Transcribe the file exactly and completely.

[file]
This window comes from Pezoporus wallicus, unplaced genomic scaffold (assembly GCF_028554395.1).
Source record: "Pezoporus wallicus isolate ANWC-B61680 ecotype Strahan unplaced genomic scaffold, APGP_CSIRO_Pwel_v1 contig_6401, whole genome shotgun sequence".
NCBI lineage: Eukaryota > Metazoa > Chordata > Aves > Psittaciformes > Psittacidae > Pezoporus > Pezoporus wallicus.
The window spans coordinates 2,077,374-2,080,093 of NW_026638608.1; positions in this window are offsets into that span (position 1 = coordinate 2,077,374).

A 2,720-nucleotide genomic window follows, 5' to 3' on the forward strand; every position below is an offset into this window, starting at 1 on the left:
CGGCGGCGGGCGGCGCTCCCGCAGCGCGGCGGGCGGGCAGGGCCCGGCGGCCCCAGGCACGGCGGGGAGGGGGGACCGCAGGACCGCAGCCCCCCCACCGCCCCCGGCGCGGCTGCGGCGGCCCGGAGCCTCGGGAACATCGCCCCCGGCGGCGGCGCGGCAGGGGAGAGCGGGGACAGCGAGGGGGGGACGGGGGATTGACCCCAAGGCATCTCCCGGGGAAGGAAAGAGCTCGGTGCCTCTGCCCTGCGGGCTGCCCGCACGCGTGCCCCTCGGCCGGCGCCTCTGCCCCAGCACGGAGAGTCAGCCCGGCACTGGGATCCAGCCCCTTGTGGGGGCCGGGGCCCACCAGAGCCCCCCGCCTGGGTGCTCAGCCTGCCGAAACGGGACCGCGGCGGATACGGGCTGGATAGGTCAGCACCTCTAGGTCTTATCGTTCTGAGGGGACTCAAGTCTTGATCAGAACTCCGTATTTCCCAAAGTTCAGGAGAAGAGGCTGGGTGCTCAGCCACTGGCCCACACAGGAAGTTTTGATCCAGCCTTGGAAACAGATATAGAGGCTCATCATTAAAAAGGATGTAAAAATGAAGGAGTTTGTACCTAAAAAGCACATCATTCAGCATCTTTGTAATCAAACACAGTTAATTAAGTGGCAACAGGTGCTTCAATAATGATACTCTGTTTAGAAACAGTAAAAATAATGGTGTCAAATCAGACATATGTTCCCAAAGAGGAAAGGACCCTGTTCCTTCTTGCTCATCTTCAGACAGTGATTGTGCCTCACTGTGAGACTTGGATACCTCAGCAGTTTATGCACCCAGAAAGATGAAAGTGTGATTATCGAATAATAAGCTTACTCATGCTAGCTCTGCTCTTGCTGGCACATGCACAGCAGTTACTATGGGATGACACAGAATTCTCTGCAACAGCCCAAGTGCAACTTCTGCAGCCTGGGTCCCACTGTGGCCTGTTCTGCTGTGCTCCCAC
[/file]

This window comes from Pezoporus wallicus, unplaced genomic scaffold (assembly GCF_028554395.1).
Source record: "Pezoporus wallicus isolate ANWC-B61680 ecotype Strahan unplaced genomic scaffold, APGP_CSIRO_Pwel_v1 contig_6401, whole genome shotgun sequence".
NCBI lineage: Eukaryota > Metazoa > Chordata > Aves > Psittaciformes > Psittacidae > Pezoporus > Pezoporus wallicus.
The window spans coordinates 2,077,374-2,080,093 of NW_026638608.1; positions in this window are offsets into that span (position 1 = coordinate 2,077,374).

A 2,720-nucleotide genomic window follows, 5' to 3' on the forward strand; every position below is an offset into this window, starting at 1 on the left:
CGGCGGCGGGCGGCGCTCCCGCAGCGCGGCGGGCGGGCAGGGCCCGGCGGCCCCAGGCACGGCGGGGAGGGGGGACCGCAGGACCGCAGCCCCCCCACCGCCCCCGGCGCGGCTGCGGCGGCCCGGAGCCTCGGGAACATCGCCCCCGGCGGCGGCGCGGCAGGGGAGAGCGGGGACAGCGAGGGGGGGACGGGGGATTGACCCCAAGGCATCTCCCGGGGAAGGAAAGAGCTCGGTGCCTCTGCCCTGCGGGCTGCCCGCACGCGTGCCCCTCGGCCGGCGCCTCTGCCCCAGCACGGAGAGTCAGCCCGGCACTGGGATCCAGCCCCTTGTGGGGGCCGGGGCCCACCAGAGCCCCCCGCCTGGGTGCTCAGCCTGCCGAAACGGGACCGCGGCGGATACGGGCTGGATAGGTCAGCACCTCTAGGTCTTATCGTTCTGAGGGGACTCAAGTCTTGATCAGAACTCCGTATTTCCCAAAGTTCAGGAGAAGAGGCTGGGTGCTCAGCCACTGGCCCACACAGGAAGTTTTGATCCAGCCTTGGAAACAGATATAGAGGCTCATCATTAAAAAGGATGTAAAAATGAAGGAGTTTGTACCTAAAAAGCACATCATTCAGCATCTTTGTAATCAAACACAGTTAATTAAGTGGCAACAGGTGCTTCAATAATGATACTCTGTTTAGAAACAGTAAAAATAATGGTGTCAAATCAGACATATGTTCCCAAAGAGGAAAGGACCCTGTTCCTTCTTGCTCATCTTCAGACAGTGATTGTGCCTCACTGTGAGACTTGGATACCTCAGCAGTTTATGCACCCAGAAAGATGAAAGTGTGATTATCGAATAATAAGCTTACTCATGCTAGCTCTGCTCTTGCTGGCACATGCACAGCAGTTACTATGGGATGACACAGAATTCTCTGCAACAGCCCAAGTGCAACTTCTGCAGCCTGGGTCCCACTGTGGCCTGTTCTGCTGTGCTCCCAC